Jafar Panahi’s tender, delightful and warm-hearted debut film The White Balloon – it was, interestingly, written by Abbas Kiarostami, who Panahi had earlier assisted in the latter’s spellbinding Through the Olive Trees – had interesting parallels with Kiarostami’s stunning Where Is the Friend’s Home and Majid Majidi’s much loved Children of Heaven. The premise of all three, incidentally, chronicled disarming odysseys involving kid(s) searching for something; and, these were portrayed from the POVs of kids with infectious simplicity, empathy, mundane beauty, and an engaging sense of suspense. The movie began with a riot of colours and sounds, and a flurry of activities, as a vibrantly composed montage captured a busy Tehran bazaar which, intriguingly, provided snippets of characters – women and men, old and young, shoppers and passersby – who’d feature over the narrative’s course. The focus then zeroed in on Razieh (Aida Mohammadkhani), an adorable and pouting 7-year old girl who wants to purchase a “chubby” goldfish that has captured her fancy. It’s the Persian New Year eve, and hence her mom is short of cash, but she relents to give her the money thanks to some coaxing by the kid’s elder brother (Mohsen Kalifi). The rest of its brisk length – shot largely in “real time” – comprised of her dash through various obstacles, and thereafter – upon realizing that the money has inadvertently fallen through the grate in the pavement – desperate attempts at recovering it before the store closes. The two kids aside, Panahi filled the film – laced with wry observations and detached humour – with a host of characters, including a couple of hustling snake charmers, a sympathetic old lady, an irate tailor, a homesick soldier and a lonely Afghan balloon seller.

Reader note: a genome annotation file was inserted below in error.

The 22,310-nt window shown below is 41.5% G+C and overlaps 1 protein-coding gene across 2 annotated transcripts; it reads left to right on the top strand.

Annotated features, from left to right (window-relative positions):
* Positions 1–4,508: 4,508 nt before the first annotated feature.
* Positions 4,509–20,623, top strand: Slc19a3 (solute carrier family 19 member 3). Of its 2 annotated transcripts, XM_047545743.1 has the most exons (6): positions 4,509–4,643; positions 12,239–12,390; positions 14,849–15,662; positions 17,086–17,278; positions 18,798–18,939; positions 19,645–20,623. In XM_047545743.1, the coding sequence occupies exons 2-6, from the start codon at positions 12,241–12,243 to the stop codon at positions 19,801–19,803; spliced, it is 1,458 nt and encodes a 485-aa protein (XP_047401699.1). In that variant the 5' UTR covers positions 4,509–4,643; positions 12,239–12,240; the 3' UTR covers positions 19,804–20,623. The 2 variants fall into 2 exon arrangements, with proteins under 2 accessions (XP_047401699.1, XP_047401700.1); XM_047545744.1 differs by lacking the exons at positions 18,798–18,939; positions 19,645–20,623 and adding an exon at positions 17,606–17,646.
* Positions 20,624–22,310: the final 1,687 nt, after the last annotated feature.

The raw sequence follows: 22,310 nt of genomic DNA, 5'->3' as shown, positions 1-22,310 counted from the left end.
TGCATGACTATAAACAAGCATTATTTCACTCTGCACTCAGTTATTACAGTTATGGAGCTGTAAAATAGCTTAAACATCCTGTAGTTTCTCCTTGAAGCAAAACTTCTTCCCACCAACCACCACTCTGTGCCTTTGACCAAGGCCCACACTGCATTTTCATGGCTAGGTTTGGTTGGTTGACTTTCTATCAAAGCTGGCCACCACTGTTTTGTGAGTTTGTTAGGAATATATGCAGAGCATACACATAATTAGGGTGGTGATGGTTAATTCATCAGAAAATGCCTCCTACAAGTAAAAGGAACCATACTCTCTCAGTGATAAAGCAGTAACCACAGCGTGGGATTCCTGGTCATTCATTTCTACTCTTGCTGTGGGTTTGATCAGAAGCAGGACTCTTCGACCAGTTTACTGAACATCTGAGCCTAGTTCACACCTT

Director: Jafar Panahi
Genre: Drama/Urban Drama